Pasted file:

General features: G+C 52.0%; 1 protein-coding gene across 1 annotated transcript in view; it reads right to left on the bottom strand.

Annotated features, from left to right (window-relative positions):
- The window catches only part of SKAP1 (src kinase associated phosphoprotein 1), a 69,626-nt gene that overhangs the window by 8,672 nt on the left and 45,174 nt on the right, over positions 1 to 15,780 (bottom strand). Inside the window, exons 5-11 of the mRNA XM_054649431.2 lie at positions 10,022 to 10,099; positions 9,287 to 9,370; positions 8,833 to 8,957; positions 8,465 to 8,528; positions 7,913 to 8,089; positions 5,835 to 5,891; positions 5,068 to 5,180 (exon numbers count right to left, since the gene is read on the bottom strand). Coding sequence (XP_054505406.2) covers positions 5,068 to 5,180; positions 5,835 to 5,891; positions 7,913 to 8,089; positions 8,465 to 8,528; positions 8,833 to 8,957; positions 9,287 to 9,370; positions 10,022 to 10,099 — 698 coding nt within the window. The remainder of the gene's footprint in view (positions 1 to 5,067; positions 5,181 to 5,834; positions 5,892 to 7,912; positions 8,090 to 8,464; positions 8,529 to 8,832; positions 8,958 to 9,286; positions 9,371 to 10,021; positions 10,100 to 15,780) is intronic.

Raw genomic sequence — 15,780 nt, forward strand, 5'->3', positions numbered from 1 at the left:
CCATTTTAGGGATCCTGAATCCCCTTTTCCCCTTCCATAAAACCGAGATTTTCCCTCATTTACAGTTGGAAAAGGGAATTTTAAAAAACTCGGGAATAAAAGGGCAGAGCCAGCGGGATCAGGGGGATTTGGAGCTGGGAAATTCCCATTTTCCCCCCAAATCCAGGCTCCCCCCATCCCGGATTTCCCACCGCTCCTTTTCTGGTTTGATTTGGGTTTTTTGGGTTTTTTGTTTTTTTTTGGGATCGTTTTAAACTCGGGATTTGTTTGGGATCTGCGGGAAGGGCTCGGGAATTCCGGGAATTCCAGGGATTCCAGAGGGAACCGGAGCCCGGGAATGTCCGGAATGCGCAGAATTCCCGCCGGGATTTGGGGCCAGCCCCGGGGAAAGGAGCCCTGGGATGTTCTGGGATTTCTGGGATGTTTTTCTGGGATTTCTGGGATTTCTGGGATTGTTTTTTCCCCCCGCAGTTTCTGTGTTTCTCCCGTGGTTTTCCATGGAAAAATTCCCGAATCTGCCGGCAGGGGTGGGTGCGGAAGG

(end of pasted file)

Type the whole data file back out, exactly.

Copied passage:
General features: G+C 52.0%; 1 protein-coding gene across 1 annotated transcript in view; it reads right to left on the bottom strand.

Annotated features, from left to right (window-relative positions):
- The window catches only part of SKAP1 (src kinase associated phosphoprotein 1), a 69,626-nt gene that overhangs the window by 8,672 nt on the left and 45,174 nt on the right, over positions 1 to 15,780 (bottom strand). Inside the window, exons 5-11 of the mRNA XM_054649431.2 lie at positions 10,022 to 10,099; positions 9,287 to 9,370; positions 8,833 to 8,957; positions 8,465 to 8,528; positions 7,913 to 8,089; positions 5,835 to 5,891; positions 5,068 to 5,180 (exon numbers count right to left, since the gene is read on the bottom strand). Coding sequence (XP_054505406.2) covers positions 5,068 to 5,180; positions 5,835 to 5,891; positions 7,913 to 8,089; positions 8,465 to 8,528; positions 8,833 to 8,957; positions 9,287 to 9,370; positions 10,022 to 10,099 — 698 coding nt within the window. The remainder of the gene's footprint in view (positions 1 to 5,067; positions 5,181 to 5,834; positions 5,892 to 7,912; positions 8,090 to 8,464; positions 8,529 to 8,832; positions 8,958 to 9,286; positions 9,371 to 10,021; positions 10,100 to 15,780) is intronic.

Raw genomic sequence — 15,780 nt, forward strand, 5'->3', positions numbered from 1 at the left:
CCATTTTAGGGATCCTGAATCCCCTTTTCCCCTTCCATAAAACCGAGATTTTCCCTCATTTACAGTTGGAAAAGGGAATTTTAAAAAACTCGGGAATAAAAGGGCAGAGCCAGCGGGATCAGGGGGATTTGGAGCTGGGAAATTCCCATTTTCCCCCCAAATCCAGGCTCCCCCCATCCCGGATTTCCCACCGCTCCTTTTCTGGTTTGATTTGGGTTTTTTGGGTTTTTTGTTTTTTTTTGGGATCGTTTTAAACTCGGGATTTGTTTGGGATCTGCGGGAAGGGCTCGGGAATTCCGGGAATTCCAGGGATTCCAGAGGGAACCGGAGCCCGGGAATGTCCGGAATGCGCAGAATTCCCGCCGGGATTTGGGGCCAGCCCCGGGGAAAGGAGCCCTGGGATGTTCTGGGATTTCTGGGATGTTTTTCTGGGATTTCTGGGATTTCTGGGATTGTTTTTTCCCCCCGCAGTTTCTGTGTTTCTCCCGTGGTTTTCCATGGAAAAATTCCCGAATCTGCCGGCAGGGGTGGGTGCGGAAGG